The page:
Orange fire chief calls it a career
When the City of Orange honored outgoing Fire Chief Jack Thomas, the mutual respect and genuine friendships between police and fire were on display.
Thomas, who became a firefighter in the City of Orange in 1988, after an earlier stint as a volunteer Explorer with the city, called it a career Thursday, Sept. 6, at Fire Station 1.
A crowd of about 120 fire, police, and city employees, along with friends and family, gathered for a jovial send-off to the chief.
However, what stood out was the bond fire and police forged under Thomas and his opposite number, Police Chief Thomas Kisela.
“It’s somewhat unique, PD and fire having such a good relationship,” Kisela said.
The police chief joked that he hated to lose Thomas, 56, after “just getting him straightened out.”
As the 5-foot-something Kisela approached the lectern for parting remarks, a fireman called out, “Hey, stand up!”
Such is the comfortable relationship the two departments have forged.
“Where else can you go where someone can say that to a chief and get a good laugh?” Kisela asked.
Among the legacies Thomas leaves from his tenure as chief is a close bond with police that his successor, Doug Fackiner, who rises from deputy chief to fill his shoes, inherits.
Thomas said the departments’ working relationship was put to the test and succeeded spectacularly during the Canyon 2 Fire in October 2017.
“Our two departments worked together seamlessly,” Thomas said, noting that they were able to evacuate residents, keep areas clear for fire crews, and only two structures were lost to the blaze.
“Our command staff were together within 15 minutes,” he said, after word went out of the fire spreading.
Under Thomas and Kisela, the departments regularly conduct active shooter drills, co-manage community events, and occasionally face off in friendly competitions, such as the annual track meet the departments stage.
About the collaboration Thomas said, “In a city our size that’s huge.”
“When we need each other, we’re there,” Kisela said.
This theme was echoed by Fackiner, who is close enough with Kisela that their families go camping and biking in the desert together.
“I’d put our relationships up against any other city in the county,” Fackiner said. “We want to keep that collaboration going.”
Fackiner said Thomas was very effective at working with all departments in the city and has helped introduce him to department heads and City Council members throughout the city.
“He really epitomized the collaboration with other departments,” Fackiner said.
Like Thomas, Fackiner is a homegrown talent, joining the department in 1989 and rising through the ranks. He has been deputy chief since 2014.
Thomas and Kisela came to their respective departments at similar times in the late 1980s and followed nearly parallel careers advancing to positions of leadership.
“We are very fortunate to have an excellent working relationship,” Kisela said. “And that flows from the top down and the bottom up.”
As a young man, Thomas had no desire to join the fire department. However, after meeting his wife-to-be Lesa, Thomas was introduced to firefighting by Larry Wampler, his future father-in-law, who would retire as a captain at the Orange Fire Department.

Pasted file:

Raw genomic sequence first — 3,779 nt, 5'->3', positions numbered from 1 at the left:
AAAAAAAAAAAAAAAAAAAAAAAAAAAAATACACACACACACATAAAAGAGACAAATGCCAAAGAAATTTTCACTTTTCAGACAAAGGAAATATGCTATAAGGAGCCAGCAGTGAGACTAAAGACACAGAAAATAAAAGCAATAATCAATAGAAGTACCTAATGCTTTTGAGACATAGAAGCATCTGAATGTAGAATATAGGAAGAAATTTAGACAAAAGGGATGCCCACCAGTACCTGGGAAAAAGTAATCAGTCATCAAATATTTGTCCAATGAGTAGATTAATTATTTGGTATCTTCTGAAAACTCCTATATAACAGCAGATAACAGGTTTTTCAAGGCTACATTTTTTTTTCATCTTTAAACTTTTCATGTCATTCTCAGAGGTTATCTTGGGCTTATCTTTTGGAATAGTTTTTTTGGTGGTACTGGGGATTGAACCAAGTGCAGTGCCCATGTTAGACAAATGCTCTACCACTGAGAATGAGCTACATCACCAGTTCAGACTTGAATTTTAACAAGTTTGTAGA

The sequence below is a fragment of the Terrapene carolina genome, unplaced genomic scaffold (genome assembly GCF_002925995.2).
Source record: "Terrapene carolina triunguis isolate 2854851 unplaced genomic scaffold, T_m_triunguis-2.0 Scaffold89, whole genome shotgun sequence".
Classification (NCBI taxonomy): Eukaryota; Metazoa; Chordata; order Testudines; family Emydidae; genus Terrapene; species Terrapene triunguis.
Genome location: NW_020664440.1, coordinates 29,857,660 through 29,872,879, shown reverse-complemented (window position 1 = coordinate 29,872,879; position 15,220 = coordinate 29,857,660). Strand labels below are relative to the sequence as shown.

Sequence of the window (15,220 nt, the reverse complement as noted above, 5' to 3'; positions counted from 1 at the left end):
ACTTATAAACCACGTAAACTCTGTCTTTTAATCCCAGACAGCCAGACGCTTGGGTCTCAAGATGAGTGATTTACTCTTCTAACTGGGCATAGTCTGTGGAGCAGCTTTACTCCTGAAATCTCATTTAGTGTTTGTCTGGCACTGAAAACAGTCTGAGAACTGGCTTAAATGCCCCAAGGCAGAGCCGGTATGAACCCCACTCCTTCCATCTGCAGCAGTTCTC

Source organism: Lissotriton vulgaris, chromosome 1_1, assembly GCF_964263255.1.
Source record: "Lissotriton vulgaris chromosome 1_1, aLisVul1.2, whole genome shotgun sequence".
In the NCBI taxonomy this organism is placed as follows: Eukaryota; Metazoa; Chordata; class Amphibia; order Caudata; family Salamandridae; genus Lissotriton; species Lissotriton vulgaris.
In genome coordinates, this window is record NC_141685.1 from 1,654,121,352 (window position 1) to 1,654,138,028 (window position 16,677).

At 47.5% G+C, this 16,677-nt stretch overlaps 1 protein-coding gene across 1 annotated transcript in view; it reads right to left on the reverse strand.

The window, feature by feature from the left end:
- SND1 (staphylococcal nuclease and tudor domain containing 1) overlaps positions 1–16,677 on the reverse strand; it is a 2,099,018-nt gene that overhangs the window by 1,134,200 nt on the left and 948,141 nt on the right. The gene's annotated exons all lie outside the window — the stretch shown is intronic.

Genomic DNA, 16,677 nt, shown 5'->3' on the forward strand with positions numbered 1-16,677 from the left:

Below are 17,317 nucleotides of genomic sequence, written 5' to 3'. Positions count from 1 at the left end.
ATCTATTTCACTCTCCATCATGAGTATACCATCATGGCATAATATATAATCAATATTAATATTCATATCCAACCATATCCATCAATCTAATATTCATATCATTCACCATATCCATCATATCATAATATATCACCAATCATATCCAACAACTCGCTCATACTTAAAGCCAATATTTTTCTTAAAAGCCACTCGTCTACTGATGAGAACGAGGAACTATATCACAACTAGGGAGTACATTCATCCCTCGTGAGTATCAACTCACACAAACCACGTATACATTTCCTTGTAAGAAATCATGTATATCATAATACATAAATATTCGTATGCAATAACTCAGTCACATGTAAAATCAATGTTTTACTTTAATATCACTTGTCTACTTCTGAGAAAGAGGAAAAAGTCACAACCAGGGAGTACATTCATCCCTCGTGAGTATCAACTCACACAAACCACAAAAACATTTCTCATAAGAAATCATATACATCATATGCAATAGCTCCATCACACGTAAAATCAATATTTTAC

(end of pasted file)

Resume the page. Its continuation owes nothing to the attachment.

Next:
Thomas said his experiences in the volunteer Fire Explorer program also inspired his twin brother, Jeff Thomas, to get into firefighting. Jeff Thomas recently retired as a battalion chief with the Anaheim Fire Department.
After joining the Orange Fire Department, Thomas advanced from paramedic to fire engineer, fire captain, administrative captain, battalion chief, and finally fire chief in 2015.
One of Thomas’ retirement gifts was a street sign from Public Works that read on one side “Enemy of Fun.” The nickname may have arisen, in part, from Thomas’ stint overseeing the department’s budget.
During his career, Thomas was deployed to many local wildfires and even joined a California task force that traveled to New Orleans in the wake of Hurricane Katrina in 2005. Thomas was also a strike team leader, directing five-engine companies to battle blazes, including the 2009 Station Fire.
Thomas said he doesn’t have any specific goals or plans for retirement just yet beyond spending time with his family and grandchildren and possibly working on his golf game.
A 5-handicap player, Thomas said he isn’t worried about lowering his score as long as he stays ahead of his brother.
A number of family members attended the retirement ceremony, including Lesa Thomas, the couple’s three children, and two grandkids. Also on hand was one of Thomas’ nephews, Evan Smith, who has been a policeman with Orange for 5 years.
Although Smith said his uncle tried to talk him into being a firefighter, he was committed to police work, saying, “Our whole family is in public service. It may be different badges, but we’re all one family.”
Thomas said when Smith came to decide between offers to work for multiple agencies, he urged him to join the Orange Police Department.
The sense of family between the police and fire departments is something Fackiner hopes to continue.
“It’s worth noting that both departments have grown up in the City of Orange,” Fackiner said. “We want to encourage and foster the same relationships. We have (something) special.”